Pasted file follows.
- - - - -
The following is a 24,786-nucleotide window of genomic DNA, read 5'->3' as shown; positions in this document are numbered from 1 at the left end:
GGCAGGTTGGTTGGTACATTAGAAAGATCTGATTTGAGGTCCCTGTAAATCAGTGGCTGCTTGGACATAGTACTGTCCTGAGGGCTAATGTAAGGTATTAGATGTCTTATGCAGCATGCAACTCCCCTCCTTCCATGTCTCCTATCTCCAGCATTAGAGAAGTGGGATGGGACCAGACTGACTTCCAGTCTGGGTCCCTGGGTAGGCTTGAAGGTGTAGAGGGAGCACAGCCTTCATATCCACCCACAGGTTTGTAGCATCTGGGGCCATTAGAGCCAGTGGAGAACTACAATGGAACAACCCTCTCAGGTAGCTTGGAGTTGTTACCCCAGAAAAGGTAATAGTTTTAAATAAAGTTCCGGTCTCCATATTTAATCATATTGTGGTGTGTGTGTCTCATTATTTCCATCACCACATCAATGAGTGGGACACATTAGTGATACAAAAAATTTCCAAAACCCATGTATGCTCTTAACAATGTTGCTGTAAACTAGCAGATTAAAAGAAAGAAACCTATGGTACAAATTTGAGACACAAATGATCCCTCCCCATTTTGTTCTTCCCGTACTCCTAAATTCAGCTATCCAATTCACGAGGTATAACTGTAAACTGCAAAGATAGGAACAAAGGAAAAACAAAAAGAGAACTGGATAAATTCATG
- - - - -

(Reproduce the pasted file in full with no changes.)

The following is a 24,786-nucleotide window of genomic DNA, read 5'->3' as shown; positions in this document are numbered from 1 at the left end:
GGCAGGTTGGTTGGTACATTAGAAAGATCTGATTTGAGGTCCCTGTAAATCAGTGGCTGCTTGGACATAGTACTGTCCTGAGGGCTAATGTAAGGTATTAGATGTCTTATGCAGCATGCAACTCCCCTCCTTCCATGTCTCCTATCTCCAGCATTAGAGAAGTGGGATGGGACCAGACTGACTTCCAGTCTGGGTCCCTGGGTAGGCTTGAAGGTGTAGAGGGAGCACAGCCTTCATATCCACCCACAGGTTTGTAGCATCTGGGGCCATTAGAGCCAGTGGAGAACTACAATGGAACAACCCTCTCAGGTAGCTTGGAGTTGTTACCCCAGAAAAGGTAATAGTTTTAAATAAAGTTCCGGTCTCCATATTTAATCATATTGTGGTGTGTGTGTCTCATTATTTCCATCACCACATCAATGAGTGGGACACATTAGTGATACAAAAAATTTCCAAAACCCATGTATGCTCTTAACAATGTTGCTGTAAACTAGCAGATTAAAAGAAAGAAACCTATGGTACAAATTTGAGACACAAATGATCCCTCCCCATTTTGTTCTTCCCGTACTCCTAAATTCAGCTATCCAATTCACGAGGTATAACTGTAAACTGCAAAGATAGGAACAAAGGAAAAACAAAAAGAGAACTGGATAAATTCATG